As the school year kicks off, it is important for K–12 IT leaders have their fingers on the pulse around education technology to make informed decisions about where to put their efforts. To help, here is a round-up of some of the notable surveys, statistics and stories to have come over the past few months.
IT Leaders Share How They Help K–12 Staff Embrace Tech
In 2019, for the first time, the Consortium for School Networking asked in its annual survey of K–12 IT leaders, “How do you envision your technology department supporting teaching and learning?” Here’s how they responded:
- 76 percent: Be more responsive to educators’ IT needs
- 73 percent: Support best of breed technology tools for educators
- 63 percent: Reduce complexity through single sign-on and rostering
- 51 percent: Support two-way data exchange to surface useful data to educators
- 49 percent: Surface real-time data for educators pulling together multiple sources of information
What Threats Face K–12 Schools?
How significant of a threat are certain types of cyberattacks? An Education Week and Consortium for School Networking survey of about 300 education technology leaders offers some insights — and surprises.
- Fear of Phishing: A majority of the survey respondents (55 percent) say they consider phishing scams a significant or very significant threat — an increase of 8 percentage points from 2017.
- Eying Identity Theft: There was a tiny year-over-year uptick of concern for one other type of cyberattack — identity theft — with 17 percent of respondents labeling it a significant threat. That’s 1 percentage point higher than in 2017.
- Underestimating Threats: Fewer education technology leaders surveyed viewed every other type of cyberattack — malware/viruses, ransomware attacks, unauthorized disclosure of student data, DDoS attacks, unauthorized disclosure of teacher data — as significant threats.
- Passing on Password Policies: Most leaders say their district has a formal password policy that is widely followed, but about 45 percent do not.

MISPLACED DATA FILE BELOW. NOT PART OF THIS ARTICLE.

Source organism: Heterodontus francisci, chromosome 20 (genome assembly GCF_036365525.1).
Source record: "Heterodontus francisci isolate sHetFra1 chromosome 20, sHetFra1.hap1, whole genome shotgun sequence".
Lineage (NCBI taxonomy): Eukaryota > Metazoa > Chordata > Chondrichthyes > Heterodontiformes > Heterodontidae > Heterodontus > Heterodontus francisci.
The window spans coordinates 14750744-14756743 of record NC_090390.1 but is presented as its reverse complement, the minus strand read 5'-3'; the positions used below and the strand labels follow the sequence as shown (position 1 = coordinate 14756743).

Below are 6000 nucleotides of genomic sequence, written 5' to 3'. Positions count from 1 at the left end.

Using Technology to Put the 'A' in STEAM
Schools are finding new ways to take a digital approach to learning across K–12 subjects. That’s long been true in science, technology, engineering and math, which have been at the forefront of digital integration.
But as the educational focus expands to include arts in a STEAM approach, teachers are finding new applications for this kind of technology to encourage digital creativity in their classrooms.
That’s key to preparing students for the jobs that will be available to them when they graduate. In a recent study on creative problem-solving, Adobe found 86 percent of educators and 85 percent of policymakers believe students who excel at problem-solving will have better-paying jobs in the future.
Researchers encountered a discrepancy in the soft skills employers want, and the time and software it takes to build those skills. Authors of the study conclude that globally, 79 percent of educators say there’s a lack of time designated for creativity, and 73 percent say there’s a lack of access to software in classrooms.
Educators see tools such as Adobe Creative Cloud and Spark for Education as ways to help students use the arts to build needed problem-solving skills. “It’s very important in the 21st century for students to have the ability to be creative — not necessarily to be artsy, to have an arts background, but to be creative in approaches to a problem.
To see just how schools are using Adobe Spark for Education, check out "How Digital Art Classes Are Blazing New Trails."